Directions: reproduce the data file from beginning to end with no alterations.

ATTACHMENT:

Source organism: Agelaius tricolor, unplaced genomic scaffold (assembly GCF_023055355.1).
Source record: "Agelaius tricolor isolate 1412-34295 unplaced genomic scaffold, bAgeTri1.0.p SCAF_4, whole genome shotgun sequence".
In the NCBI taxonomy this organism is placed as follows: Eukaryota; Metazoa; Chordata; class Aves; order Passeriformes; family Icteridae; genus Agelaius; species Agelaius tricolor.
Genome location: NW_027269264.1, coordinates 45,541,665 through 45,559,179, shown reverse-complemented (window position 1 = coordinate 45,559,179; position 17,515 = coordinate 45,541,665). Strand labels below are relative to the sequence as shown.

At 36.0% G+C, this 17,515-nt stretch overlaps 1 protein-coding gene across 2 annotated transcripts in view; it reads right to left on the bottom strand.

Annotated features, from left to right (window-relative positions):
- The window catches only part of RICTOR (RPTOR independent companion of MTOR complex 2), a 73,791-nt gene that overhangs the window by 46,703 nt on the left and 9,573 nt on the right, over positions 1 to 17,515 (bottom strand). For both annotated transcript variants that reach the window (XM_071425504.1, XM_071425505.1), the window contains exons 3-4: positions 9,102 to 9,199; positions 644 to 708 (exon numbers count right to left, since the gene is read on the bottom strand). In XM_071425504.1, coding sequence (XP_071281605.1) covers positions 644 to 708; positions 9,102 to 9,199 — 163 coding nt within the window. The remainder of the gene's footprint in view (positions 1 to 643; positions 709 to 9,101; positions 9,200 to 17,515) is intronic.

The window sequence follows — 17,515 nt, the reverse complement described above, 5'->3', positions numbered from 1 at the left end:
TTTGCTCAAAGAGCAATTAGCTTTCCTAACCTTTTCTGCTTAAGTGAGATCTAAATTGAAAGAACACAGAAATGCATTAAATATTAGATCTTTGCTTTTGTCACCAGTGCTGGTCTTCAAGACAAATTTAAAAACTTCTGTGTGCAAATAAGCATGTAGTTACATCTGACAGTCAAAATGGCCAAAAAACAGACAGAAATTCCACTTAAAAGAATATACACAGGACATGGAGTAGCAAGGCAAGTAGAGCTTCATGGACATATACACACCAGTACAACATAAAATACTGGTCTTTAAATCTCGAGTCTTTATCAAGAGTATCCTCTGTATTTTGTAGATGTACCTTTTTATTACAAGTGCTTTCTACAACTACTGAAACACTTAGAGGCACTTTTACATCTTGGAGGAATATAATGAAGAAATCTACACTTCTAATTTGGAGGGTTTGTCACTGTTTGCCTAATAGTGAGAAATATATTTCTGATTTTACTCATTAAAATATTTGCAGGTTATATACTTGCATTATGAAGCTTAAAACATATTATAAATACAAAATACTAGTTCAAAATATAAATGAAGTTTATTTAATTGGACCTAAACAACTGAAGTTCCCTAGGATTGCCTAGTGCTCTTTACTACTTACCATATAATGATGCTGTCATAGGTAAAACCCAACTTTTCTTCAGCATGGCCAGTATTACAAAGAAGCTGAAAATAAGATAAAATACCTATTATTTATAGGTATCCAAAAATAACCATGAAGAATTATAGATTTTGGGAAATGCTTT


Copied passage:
Source organism: Agelaius tricolor, unplaced genomic scaffold (assembly GCF_023055355.1).
Source record: "Agelaius tricolor isolate 1412-34295 unplaced genomic scaffold, bAgeTri1.0.p SCAF_4, whole genome shotgun sequence".
In the NCBI taxonomy this organism is placed as follows: Eukaryota; Metazoa; Chordata; class Aves; order Passeriformes; family Icteridae; genus Agelaius; species Agelaius tricolor.
Genome location: NW_027269264.1, coordinates 45,541,665 through 45,559,179, shown reverse-complemented (window position 1 = coordinate 45,559,179; position 17,515 = coordinate 45,541,665). Strand labels below are relative to the sequence as shown.

At 36.0% G+C, this 17,515-nt stretch overlaps 1 protein-coding gene across 2 annotated transcripts in view; it reads right to left on the bottom strand.

Annotated features, from left to right (window-relative positions):
- The window catches only part of RICTOR (RPTOR independent companion of MTOR complex 2), a 73,791-nt gene that overhangs the window by 46,703 nt on the left and 9,573 nt on the right, over positions 1 to 17,515 (bottom strand). For both annotated transcript variants that reach the window (XM_071425504.1, XM_071425505.1), the window contains exons 3-4: positions 9,102 to 9,199; positions 644 to 708 (exon numbers count right to left, since the gene is read on the bottom strand). In XM_071425504.1, coding sequence (XP_071281605.1) covers positions 644 to 708; positions 9,102 to 9,199 — 163 coding nt within the window. The remainder of the gene's footprint in view (positions 1 to 643; positions 709 to 9,101; positions 9,200 to 17,515) is intronic.

The window sequence follows — 17,515 nt, the reverse complement described above, 5'->3', positions numbered from 1 at the left end:
TTTGCTCAAAGAGCAATTAGCTTTCCTAACCTTTTCTGCTTAAGTGAGATCTAAATTGAAAGAACACAGAAATGCATTAAATATTAGATCTTTGCTTTTGTCACCAGTGCTGGTCTTCAAGACAAATTTAAAAACTTCTGTGTGCAAATAAGCATGTAGTTACATCTGACAGTCAAAATGGCCAAAAAACAGACAGAAATTCCACTTAAAAGAATATACACAGGACATGGAGTAGCAAGGCAAGTAGAGCTTCATGGACATATACACACCAGTACAACATAAAATACTGGTCTTTAAATCTCGAGTCTTTATCAAGAGTATCCTCTGTATTTTGTAGATGTACCTTTTTATTACAAGTGCTTTCTACAACTACTGAAACACTTAGAGGCACTTTTACATCTTGGAGGAATATAATGAAGAAATCTACACTTCTAATTTGGAGGGTTTGTCACTGTTTGCCTAATAGTGAGAAATATATTTCTGATTTTACTCATTAAAATATTTGCAGGTTATATACTTGCATTATGAAGCTTAAAACATATTATAAATACAAAATACTAGTTCAAAATATAAATGAAGTTTATTTAATTGGACCTAAACAACTGAAGTTCCCTAGGATTGCCTAGTGCTCTTTACTACTTACCATATAATGATGCTGTCATAGGTAAAACCCAACTTTTCTTCAGCATGGCCAGTATTACAAAGAAGCTGAAAATAAGATAAAATACCTATTATTTATAGGTATCCAAAAATAACCATGAAGAATTATAGATTTTGGGAAATGCTTT